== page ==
Donald Trump Says He Decided to Fire James Comey Before Rosenstein Meeting -- 3rd Update

President Donald Trump said he had already made up his mind to fire FBI Director James Comey before receiving guidance from Deputy Attorney General Rod Rosenstein earlier this week, in contrast to statements from White House officials on when the decision was made.

"Regardless of [the] recommendation, I was going to fire Comey," Mr. Trump said in an interview Thursday with NBC News.

That detail contradicted his White House staff, who said repeatedly on Tuesday and Wednesday that Mr. Trump didn't make his final decision until receiving a letter on Tuesday from Mr. Rosenstein that was deeply critical of Mr. Comey.

Mr. Rosenstein met with Mr. Trump on Monday, where they discussed Mr. Comey's job performance. At the White House's prompting, Mr. Rosenstein Tuesday wrote a memo to the president detailing his concerns about the director's conduct. On Thursday, Mr. Rosenstein pressed the White House to correct what he felt was an inaccurate depiction of the events surrounding the firing, according to a person familiar with the conversation.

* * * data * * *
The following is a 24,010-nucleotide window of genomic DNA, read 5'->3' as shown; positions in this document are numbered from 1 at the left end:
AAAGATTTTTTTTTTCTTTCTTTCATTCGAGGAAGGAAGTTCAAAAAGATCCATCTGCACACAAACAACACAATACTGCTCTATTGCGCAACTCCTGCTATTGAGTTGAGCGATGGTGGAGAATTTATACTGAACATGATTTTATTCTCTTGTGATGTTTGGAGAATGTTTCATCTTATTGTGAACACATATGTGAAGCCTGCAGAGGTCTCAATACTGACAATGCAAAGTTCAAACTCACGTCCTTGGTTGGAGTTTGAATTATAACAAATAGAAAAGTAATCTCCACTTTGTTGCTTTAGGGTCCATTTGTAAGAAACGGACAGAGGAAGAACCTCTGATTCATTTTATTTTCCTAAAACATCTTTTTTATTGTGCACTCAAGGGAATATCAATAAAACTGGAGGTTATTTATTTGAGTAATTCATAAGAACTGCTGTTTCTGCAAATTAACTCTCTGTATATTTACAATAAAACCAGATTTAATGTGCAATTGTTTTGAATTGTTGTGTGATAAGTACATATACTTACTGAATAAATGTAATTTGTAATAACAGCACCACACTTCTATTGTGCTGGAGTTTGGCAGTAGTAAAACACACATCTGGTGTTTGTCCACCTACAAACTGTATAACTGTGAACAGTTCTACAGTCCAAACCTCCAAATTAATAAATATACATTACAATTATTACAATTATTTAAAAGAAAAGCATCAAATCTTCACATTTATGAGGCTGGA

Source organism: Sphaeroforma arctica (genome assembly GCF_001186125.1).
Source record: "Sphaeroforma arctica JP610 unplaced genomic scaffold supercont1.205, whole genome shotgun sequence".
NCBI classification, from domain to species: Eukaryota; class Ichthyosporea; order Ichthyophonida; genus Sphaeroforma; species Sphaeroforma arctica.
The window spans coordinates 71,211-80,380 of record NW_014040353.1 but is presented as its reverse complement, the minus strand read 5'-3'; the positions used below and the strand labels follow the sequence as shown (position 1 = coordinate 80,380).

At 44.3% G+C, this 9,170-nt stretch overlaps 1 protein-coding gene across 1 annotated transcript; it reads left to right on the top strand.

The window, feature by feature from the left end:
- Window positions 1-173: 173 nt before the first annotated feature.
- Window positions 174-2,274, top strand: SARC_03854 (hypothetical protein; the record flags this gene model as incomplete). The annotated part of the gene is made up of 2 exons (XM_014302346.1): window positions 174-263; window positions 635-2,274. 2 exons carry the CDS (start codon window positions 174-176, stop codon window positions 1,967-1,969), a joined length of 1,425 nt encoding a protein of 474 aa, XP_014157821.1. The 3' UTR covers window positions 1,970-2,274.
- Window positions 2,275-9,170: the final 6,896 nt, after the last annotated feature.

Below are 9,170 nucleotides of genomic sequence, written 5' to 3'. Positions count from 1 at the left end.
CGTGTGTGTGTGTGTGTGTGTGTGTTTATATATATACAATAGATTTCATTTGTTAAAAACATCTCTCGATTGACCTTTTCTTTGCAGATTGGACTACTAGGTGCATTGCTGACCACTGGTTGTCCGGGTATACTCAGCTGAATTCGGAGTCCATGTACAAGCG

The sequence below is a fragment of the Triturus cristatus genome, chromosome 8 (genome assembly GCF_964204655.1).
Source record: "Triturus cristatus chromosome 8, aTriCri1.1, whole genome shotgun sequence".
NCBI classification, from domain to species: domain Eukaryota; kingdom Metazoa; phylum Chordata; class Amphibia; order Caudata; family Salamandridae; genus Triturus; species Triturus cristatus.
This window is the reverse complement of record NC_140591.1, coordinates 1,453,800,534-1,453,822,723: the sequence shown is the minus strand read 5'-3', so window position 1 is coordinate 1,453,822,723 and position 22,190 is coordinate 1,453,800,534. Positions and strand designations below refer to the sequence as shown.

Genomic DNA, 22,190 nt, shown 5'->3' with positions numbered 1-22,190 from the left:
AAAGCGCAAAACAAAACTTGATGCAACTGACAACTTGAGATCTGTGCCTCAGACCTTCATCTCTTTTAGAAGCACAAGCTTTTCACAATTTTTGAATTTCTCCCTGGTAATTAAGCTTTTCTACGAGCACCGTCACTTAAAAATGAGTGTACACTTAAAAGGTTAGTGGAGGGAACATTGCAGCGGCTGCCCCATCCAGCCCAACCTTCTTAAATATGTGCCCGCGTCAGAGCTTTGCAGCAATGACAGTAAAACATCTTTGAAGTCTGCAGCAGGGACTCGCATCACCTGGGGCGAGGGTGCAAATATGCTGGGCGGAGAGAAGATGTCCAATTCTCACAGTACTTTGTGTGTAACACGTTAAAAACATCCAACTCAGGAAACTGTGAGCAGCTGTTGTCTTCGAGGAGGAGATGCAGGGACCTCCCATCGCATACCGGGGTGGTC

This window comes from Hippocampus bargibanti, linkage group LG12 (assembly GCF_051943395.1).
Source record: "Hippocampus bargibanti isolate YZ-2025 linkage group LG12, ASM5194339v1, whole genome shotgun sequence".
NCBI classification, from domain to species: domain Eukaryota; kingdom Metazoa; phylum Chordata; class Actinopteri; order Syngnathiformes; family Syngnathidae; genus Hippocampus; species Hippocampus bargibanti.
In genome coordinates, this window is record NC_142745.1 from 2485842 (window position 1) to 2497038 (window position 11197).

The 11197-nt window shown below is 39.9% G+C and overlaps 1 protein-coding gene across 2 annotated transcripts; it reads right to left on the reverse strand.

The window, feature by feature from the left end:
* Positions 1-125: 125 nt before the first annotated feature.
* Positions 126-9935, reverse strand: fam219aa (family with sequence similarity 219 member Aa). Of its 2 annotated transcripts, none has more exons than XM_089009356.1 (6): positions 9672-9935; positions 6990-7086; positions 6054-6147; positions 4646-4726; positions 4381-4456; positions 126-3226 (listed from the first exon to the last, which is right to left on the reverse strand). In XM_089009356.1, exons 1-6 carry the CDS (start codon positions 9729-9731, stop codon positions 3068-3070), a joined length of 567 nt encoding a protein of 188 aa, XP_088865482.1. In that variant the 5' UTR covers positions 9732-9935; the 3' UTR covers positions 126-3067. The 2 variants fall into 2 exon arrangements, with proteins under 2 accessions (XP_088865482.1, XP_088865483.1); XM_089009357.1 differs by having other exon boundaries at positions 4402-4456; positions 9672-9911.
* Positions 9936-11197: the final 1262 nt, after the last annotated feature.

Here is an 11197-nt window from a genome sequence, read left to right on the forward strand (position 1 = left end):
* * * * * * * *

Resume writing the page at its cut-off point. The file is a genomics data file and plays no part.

The president's termination letter to Mr. Comey, sent Tuesday, cited memos he had received from Attorney General Jeff Sessions and Mr. Rosenstein.

In the NBC interview, Mr. Trump also said he asked Mr. Comey on at least one occasion whether he was under investigation.

"I actually asked him, yes," Mr. Trump said in the interview. "I said, 'If it's possible will you let know, am I under investigation?' He said, 'You are not under investigation.' "

In all, Mr. Trump said Mr. Comey told him three times that he wasn't under investigation, offering more details on the earlier statement in his letter firing the director that said Mr. Comey had informed him three times that he wasn't being probed.

Mr. Trump said one of the three times was at a dinner with Mr. Comey, which Mr. Trump said was requested by the director with the aim of keeping his job. The two other times were over the phone, one initiated by Mr. Comey and one by Mr. Trump, the president said. It was during one of those phone calls that Mr. Trump said he asked Mr. Comey questions about the investigation.

Mr. Comey couldn't immediately be reached for comment.

Write to Michael C. Bender at

(END) Dow Jones Newswires

May 11, 2017 14:57 ET (18:57 GMT)